BACK TO SCHOOL: Classes to resume after teacher walkout

After two weeks of walking in support of educational funding at the state Capitol, Yukon teachers and students will head back to the classroom Monday.

Superintendent Dr. Jason Simeroth announced the teachers’ decision to resume classes in a letter posted to the district’s website Thursday. Classes remained out Friday to allow teachers one final day of protesting.

Simeroth said in the letter that two-thirds of the district’s teachers have voted to return to class beginning Monday. The district will continue to send a contingent to the state Capitol each day next week. Simeroth also encouraged community leaders to join those teachers in their endeavors.

“There are many things left to fight for as we head back to school next week and as when we come back to school in August. YPS will work closely with our teachers’ associations to develop an YPS Advocacy group that can maintain a focus throughout the year and be a constant presence at the Capitol during the legislative session,” the letter states.

Simeroth said the district’s last day of classes will be June 1, based on returning to class Monday.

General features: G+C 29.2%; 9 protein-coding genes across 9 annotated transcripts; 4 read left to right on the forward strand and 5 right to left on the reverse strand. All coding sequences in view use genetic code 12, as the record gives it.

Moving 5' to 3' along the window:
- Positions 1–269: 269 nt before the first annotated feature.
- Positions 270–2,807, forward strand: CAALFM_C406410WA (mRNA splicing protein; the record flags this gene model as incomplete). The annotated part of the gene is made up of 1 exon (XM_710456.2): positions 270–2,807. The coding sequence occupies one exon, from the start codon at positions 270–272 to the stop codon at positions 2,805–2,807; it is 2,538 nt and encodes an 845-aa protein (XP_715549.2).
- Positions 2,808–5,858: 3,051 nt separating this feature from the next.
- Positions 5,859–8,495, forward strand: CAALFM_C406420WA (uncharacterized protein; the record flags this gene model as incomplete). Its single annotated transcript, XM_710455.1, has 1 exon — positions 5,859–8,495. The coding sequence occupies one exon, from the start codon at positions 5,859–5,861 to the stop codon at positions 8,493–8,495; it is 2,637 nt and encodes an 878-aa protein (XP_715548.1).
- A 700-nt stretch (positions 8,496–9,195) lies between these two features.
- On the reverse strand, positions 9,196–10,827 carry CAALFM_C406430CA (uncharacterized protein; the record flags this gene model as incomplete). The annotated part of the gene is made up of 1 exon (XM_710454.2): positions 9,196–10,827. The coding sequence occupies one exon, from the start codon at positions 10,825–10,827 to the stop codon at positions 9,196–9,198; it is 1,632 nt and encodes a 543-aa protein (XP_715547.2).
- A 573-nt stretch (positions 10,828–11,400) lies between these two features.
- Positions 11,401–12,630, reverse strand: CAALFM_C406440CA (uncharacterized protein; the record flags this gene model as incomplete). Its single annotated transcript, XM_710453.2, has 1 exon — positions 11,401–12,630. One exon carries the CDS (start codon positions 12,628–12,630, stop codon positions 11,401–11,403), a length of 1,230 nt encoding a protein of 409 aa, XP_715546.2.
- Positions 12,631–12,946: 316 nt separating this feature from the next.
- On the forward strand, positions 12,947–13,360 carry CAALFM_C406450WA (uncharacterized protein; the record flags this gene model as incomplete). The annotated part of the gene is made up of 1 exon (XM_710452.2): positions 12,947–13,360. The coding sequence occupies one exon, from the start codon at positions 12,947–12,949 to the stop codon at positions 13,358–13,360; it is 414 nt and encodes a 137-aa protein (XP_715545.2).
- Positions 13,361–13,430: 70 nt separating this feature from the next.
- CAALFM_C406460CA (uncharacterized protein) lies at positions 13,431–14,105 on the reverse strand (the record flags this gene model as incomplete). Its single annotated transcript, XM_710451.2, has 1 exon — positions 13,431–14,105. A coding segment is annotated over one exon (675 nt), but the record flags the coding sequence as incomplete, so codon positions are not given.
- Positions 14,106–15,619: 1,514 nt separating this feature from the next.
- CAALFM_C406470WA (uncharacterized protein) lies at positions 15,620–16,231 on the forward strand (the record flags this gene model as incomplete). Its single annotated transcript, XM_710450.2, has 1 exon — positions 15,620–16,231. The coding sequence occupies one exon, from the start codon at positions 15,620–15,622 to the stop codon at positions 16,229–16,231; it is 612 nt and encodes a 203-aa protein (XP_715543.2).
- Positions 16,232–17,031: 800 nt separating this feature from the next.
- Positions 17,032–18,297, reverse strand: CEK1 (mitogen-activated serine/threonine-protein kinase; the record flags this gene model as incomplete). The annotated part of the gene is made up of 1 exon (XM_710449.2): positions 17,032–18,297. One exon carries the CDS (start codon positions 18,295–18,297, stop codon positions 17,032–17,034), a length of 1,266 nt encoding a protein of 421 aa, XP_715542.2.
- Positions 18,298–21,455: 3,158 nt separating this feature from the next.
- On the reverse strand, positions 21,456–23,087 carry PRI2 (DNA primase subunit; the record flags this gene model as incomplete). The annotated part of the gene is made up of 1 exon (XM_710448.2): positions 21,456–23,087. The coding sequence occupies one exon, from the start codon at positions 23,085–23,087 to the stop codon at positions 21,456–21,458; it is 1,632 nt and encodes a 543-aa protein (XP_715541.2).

He said the school day will remain the same for everyone except students at the high school. Those students will see minor changes. However, those details were not immediately provided.

Simeroth said he was proud of what Yukon’s teachers have accomplished since the walkout began April 2.

Hundreds of teachers have traveled each day to the state Capitol to rally for additional funding for education. More than two dozen literally hiked 14.5 miles from Yukon High School to the Capitol as part of those efforts last week.

“I cannot express enough the respect and admiration I have for Yukon educators and support staff. Since the beginning of the walkout on April 2nd, Yukon employees have professionally and passionately expressed the need for our state to fund public education, not just for Yukon, but the entire state. In my humble opinion, this speaks to the hearts of our staff and community and how they selflessly want the best for all students. This is why Yukon is the destination district for anyone wanting the best education provided by the best people in the state,” he wrote.

In addition, he said that because of their efforts and the efforts of teachers across the state, funding for education is at an all-time level.

“Teachers and support staff received a raise from the state Legislature, this had not happened since 1990 and was nowhere in sight prior to the teacher movement on the Capitol. Per pupil funding is now at an all-time high, the overall common education budget has increased by $543,954,340. I say all that to say that the teachers have accomplished an historical increase in funding that many deemed impossible based upon the history of our Legislature. Oklahoma teachers have changed the path of education moving forward,” Simeroth wrote.

Attempts to reach Yukon Professional Educators Association President Vicki Bonny were unsuccessful.

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